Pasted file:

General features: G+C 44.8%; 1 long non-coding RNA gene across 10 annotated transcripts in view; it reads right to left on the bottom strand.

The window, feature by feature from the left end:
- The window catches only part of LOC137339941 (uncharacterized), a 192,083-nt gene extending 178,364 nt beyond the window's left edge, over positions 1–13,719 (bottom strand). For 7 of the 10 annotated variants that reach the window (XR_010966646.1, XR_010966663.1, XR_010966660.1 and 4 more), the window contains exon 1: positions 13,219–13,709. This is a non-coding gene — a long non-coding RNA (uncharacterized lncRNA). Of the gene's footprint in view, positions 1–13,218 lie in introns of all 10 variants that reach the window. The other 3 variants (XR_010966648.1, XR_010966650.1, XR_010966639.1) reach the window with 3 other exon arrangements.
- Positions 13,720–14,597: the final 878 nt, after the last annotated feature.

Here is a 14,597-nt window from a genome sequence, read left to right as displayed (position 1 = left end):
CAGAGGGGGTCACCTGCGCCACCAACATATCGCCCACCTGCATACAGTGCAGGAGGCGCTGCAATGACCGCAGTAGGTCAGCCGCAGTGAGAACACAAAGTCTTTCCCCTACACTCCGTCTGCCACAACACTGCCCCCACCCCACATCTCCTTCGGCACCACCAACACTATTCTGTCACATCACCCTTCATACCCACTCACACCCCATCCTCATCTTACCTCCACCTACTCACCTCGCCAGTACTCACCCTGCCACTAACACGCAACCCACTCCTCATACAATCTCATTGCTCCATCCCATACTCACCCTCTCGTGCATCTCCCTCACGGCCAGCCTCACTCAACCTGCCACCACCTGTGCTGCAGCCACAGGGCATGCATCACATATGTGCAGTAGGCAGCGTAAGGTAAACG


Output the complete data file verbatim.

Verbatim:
General features: G+C 44.8%; 1 long non-coding RNA gene across 10 annotated transcripts in view; it reads right to left on the bottom strand.

The window, feature by feature from the left end:
- The window catches only part of LOC137339941 (uncharacterized), a 192,083-nt gene extending 178,364 nt beyond the window's left edge, over positions 1–13,719 (bottom strand). For 7 of the 10 annotated variants that reach the window (XR_010966646.1, XR_010966663.1, XR_010966660.1 and 4 more), the window contains exon 1: positions 13,219–13,709. This is a non-coding gene — a long non-coding RNA (uncharacterized lncRNA). Of the gene's footprint in view, positions 1–13,218 lie in introns of all 10 variants that reach the window. The other 3 variants (XR_010966648.1, XR_010966650.1, XR_010966639.1) reach the window with 3 other exon arrangements.
- Positions 13,720–14,597: the final 878 nt, after the last annotated feature.

Here is a 14,597-nt window from a genome sequence, read left to right as displayed (position 1 = left end):
CAGAGGGGGTCACCTGCGCCACCAACATATCGCCCACCTGCATACAGTGCAGGAGGCGCTGCAATGACCGCAGTAGGTCAGCCGCAGTGAGAACACAAAGTCTTTCCCCTACACTCCGTCTGCCACAACACTGCCCCCACCCCACATCTCCTTCGGCACCACCAACACTATTCTGTCACATCACCCTTCATACCCACTCACACCCCATCCTCATCTTACCTCCACCTACTCACCTCGCCAGTACTCACCCTGCCACTAACACGCAACCCACTCCTCATACAATCTCATTGCTCCATCCCATACTCACCCTCTCGTGCATCTCCCTCACGGCCAGCCTCACTCAACCTGCCACCACCTGTGCTGCAGCCACAGGGCATGCATCACATATGTGCAGTAGGCAGCGTAAGGTAAACG